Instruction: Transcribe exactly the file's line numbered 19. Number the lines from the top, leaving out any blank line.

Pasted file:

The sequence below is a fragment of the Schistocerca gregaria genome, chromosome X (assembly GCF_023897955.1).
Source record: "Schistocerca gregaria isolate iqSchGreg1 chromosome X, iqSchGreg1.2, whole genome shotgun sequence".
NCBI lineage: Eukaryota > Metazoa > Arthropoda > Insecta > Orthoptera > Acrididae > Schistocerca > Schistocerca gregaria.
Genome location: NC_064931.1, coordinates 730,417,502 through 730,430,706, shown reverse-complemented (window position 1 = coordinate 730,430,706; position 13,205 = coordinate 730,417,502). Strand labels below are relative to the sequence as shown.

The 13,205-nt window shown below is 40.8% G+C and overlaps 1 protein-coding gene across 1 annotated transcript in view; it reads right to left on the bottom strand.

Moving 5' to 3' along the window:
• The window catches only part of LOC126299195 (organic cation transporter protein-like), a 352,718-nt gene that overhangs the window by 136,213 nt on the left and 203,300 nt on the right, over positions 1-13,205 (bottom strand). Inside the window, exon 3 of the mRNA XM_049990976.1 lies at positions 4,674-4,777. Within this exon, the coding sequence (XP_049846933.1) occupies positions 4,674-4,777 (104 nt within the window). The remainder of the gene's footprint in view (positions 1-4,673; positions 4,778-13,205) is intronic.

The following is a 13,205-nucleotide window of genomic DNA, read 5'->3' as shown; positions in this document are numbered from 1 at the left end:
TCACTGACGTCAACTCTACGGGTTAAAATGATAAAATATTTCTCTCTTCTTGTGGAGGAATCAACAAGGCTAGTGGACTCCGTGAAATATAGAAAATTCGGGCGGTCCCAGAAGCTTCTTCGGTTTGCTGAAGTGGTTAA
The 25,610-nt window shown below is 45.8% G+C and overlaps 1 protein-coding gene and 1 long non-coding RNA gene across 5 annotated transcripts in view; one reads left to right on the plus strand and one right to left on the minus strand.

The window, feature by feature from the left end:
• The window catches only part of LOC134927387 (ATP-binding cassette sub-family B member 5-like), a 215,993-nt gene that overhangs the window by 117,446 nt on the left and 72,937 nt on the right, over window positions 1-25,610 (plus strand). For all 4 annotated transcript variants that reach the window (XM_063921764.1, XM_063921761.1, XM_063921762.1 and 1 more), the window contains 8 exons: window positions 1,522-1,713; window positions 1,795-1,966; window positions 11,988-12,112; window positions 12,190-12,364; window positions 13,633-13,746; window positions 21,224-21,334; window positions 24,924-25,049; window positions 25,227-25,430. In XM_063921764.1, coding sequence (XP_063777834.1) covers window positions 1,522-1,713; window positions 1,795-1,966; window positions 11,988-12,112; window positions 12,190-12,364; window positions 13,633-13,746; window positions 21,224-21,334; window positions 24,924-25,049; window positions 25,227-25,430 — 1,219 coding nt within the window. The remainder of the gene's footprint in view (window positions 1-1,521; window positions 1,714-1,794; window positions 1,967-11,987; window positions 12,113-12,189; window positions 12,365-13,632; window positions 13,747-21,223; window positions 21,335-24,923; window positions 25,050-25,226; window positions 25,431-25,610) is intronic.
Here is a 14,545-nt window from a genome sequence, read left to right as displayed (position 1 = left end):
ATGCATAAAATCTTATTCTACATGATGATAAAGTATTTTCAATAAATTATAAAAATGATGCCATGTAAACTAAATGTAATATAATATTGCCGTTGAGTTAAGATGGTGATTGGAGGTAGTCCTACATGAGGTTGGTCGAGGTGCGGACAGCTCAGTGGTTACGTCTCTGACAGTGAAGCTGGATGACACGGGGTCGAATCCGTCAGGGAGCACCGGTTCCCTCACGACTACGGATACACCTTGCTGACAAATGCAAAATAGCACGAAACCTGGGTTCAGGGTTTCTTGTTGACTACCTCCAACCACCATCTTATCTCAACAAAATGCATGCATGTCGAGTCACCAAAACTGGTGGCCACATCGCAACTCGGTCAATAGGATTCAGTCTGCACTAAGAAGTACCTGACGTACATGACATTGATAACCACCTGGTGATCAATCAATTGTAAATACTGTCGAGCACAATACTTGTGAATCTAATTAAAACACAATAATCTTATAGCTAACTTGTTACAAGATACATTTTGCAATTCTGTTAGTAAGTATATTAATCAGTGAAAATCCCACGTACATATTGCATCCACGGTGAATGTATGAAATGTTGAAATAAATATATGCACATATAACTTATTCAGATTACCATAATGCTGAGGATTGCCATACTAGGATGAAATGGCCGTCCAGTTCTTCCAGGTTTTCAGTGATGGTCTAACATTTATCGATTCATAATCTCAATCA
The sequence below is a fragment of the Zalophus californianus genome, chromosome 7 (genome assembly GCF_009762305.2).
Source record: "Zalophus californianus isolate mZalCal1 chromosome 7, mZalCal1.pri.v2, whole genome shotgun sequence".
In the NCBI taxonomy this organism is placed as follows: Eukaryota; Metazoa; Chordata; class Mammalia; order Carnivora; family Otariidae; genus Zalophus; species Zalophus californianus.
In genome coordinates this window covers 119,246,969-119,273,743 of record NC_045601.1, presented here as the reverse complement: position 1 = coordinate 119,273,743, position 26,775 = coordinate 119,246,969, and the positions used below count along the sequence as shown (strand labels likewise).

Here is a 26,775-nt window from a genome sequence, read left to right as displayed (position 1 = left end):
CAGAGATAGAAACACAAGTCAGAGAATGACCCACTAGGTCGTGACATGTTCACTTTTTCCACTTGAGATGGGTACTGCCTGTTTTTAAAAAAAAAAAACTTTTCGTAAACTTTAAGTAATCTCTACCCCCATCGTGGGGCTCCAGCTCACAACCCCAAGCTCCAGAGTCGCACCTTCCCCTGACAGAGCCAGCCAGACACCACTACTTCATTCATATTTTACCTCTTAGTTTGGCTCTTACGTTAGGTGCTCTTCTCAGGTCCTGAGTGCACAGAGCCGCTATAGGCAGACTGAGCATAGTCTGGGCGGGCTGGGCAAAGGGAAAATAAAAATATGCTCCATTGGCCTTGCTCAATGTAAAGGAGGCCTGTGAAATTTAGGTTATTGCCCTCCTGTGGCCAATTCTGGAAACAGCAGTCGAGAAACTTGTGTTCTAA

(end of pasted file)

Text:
Here is a 26,775-nt window from a genome sequence, read left to right as displayed (position 1 = left end):